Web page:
If being a wine writer is all about tasting wine and telling everyone about it then why isn’t everyone doing it? Because it can be difficult to make a living. If that hasn’t put you off, then how do you go about becoming a wine writer?

Start by knowing your subject and educating your palate. This can be done by visiting the wineries and vineyards - but the economics of wine writing make this a bit of a pipe dream for the beginner unless you’ve got private funds or have persuaded Decanter magazine to stump up for both your feature and travelling expenses.

If neither of these is the case then go for the cheaper option – the library or the charity shop book shelf. Here you’ll find a vast range of slightly dated (not many brand new publications here) but still useful wine knowledge including Larousse Wine Encyclopedia (my own copy is 1994), The Sensational Liquid: A Guide to Wine Tasting by Malcolm Gluck (1999), The Finest Wines of Bordeaux by James Lawther Master of Wine (2010) and Jancis Robinson’s Confessions of a Wine Lover (her 1997 autobiography).

Yes there is the internet (just type wine into Google and watch the 568million results pop up) but as all wine writers and wine journalists discover very early on – you must be sure of your sources. Website wine information is often both useful and inspiring but occasionally it can be an inaccurate rehash copied from another website, which was copied from another website...ad infinitum. In this way myths and inaccuracies persist and can so easily end up in the wine writing. Always double-check, until you’re sure enough and learnt enough, to use what you read.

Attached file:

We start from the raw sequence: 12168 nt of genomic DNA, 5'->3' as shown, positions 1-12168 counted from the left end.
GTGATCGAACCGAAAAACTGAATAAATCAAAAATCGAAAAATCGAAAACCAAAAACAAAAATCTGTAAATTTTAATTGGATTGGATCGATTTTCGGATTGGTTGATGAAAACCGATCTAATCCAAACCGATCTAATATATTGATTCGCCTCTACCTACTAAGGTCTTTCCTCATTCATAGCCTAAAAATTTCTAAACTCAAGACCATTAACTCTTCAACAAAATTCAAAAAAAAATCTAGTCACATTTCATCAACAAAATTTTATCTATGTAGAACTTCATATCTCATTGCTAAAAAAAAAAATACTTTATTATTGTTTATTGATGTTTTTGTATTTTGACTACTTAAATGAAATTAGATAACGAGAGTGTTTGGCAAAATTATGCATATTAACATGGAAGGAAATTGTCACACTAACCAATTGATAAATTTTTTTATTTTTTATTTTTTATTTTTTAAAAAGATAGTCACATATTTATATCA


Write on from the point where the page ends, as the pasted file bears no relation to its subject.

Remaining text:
Okay, but what about the educating the palate bit?

Taste any wine you can get hold of – it doesn't matter whether that's it costs £5 a bottle or £25 a bottle. All wines are a learning opportunity. So dismiss them at your peril.

PG Wine Reviews

Tesco Trebbiano D'Abruzzo 2017, Italian white
£3.95 Tesco
A light and refreshing wine that does indeed go with the suggested fish and chips. Flavours of light apple and pear.

Oxford Landing Australian Merlot 2016
£7.85 Co-op
A really tasty red with a range of flavours ranging from cherry to coffee.

Van Den Berg Australian Chardonnay 2018
£10 Co-op
New in at the Co-op, this Aussie Chardonnay tastes of oaky pear, apple and mandarin. A nice wine but there are many other similar wines out there.

Symington Portuguese Altano Douro white 2017
£10.70 Tanners Wines
Creamy melon, pineapple and lemon.

This article also appeared as Paula's Wines of the Week on MatureTimes.co.uk

Knowledge of wine, knowledge of beer, owner of a Lancashire vineyard, winemaker, mother of two, oh and works for the Co-op as a drinks buyer – where does Sarah-Jane Wilson (better known as SJ) find time for it all? “My husband does the growing and I've put myself forward as the wine maker”, she said, “we all like wine – we just enjoy the liquid.” But how did she start on this road to winedom?

appleNot wine this week but cider as October is when cider apples are at their ripest and are hand-picked, pressed and fermented into a fruity beverage that is a real alternative to wine.

beer in glassA YouGov study shows that 45% of British adults aged over-55 primarily drink at home and no longer go down to the pub for a quick half or a social chit chat. The Getting in-home drinkers to go out report revealed that in-home drinkers are more likely than average to be married women aged over 45 who are solely responsible for the weekly shop.